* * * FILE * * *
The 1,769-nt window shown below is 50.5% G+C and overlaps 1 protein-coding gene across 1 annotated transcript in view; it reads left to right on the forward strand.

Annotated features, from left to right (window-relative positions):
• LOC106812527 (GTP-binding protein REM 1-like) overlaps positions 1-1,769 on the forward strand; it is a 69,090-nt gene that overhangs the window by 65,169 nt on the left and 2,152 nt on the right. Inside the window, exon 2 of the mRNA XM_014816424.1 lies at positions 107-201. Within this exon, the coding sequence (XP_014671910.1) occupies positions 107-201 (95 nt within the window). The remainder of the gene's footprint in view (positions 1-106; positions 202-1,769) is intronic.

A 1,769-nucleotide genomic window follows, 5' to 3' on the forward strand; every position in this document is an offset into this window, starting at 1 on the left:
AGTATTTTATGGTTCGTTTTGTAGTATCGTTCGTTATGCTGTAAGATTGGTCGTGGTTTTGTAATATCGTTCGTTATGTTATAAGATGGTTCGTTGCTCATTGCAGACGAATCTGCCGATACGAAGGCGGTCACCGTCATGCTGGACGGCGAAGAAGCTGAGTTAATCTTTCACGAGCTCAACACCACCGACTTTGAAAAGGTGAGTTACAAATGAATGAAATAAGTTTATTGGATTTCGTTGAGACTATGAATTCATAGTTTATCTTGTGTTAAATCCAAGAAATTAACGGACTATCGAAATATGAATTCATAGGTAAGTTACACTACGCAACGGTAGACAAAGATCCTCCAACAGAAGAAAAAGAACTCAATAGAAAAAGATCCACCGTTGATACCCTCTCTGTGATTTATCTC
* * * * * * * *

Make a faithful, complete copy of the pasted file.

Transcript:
The 1,769-nt window shown below is 50.5% G+C and overlaps 1 protein-coding gene across 1 annotated transcript in view; it reads left to right on the forward strand.

Annotated features, from left to right (window-relative positions):
• LOC106812527 (GTP-binding protein REM 1-like) overlaps positions 1-1,769 on the forward strand; it is a 69,090-nt gene that overhangs the window by 65,169 nt on the left and 2,152 nt on the right. Inside the window, exon 2 of the mRNA XM_014816424.1 lies at positions 107-201. Within this exon, the coding sequence (XP_014671910.1) occupies positions 107-201 (95 nt within the window). The remainder of the gene's footprint in view (positions 1-106; positions 202-1,769) is intronic.

A 1,769-nucleotide genomic window follows, 5' to 3' on the forward strand; every position in this document is an offset into this window, starting at 1 on the left:
AGTATTTTATGGTTCGTTTTGTAGTATCGTTCGTTATGCTGTAAGATTGGTCGTGGTTTTGTAATATCGTTCGTTATGTTATAAGATGGTTCGTTGCTCATTGCAGACGAATCTGCCGATACGAAGGCGGTCACCGTCATGCTGGACGGCGAAGAAGCTGAGTTAATCTTTCACGAGCTCAACACCACCGACTTTGAAAAGGTGAGTTACAAATGAATGAAATAAGTTTATTGGATTTCGTTGAGACTATGAATTCATAGTTTATCTTGTGTTAAATCCAAGAAATTAACGGACTATCGAAATATGAATTCATAGGTAAGTTACACTACGCAACGGTAGACAAAGATCCTCCAACAGAAGAAAAAGAACTCAATAGAAAAAGATCCACCGTTGATACCCTCTCTGTGATTTATCTC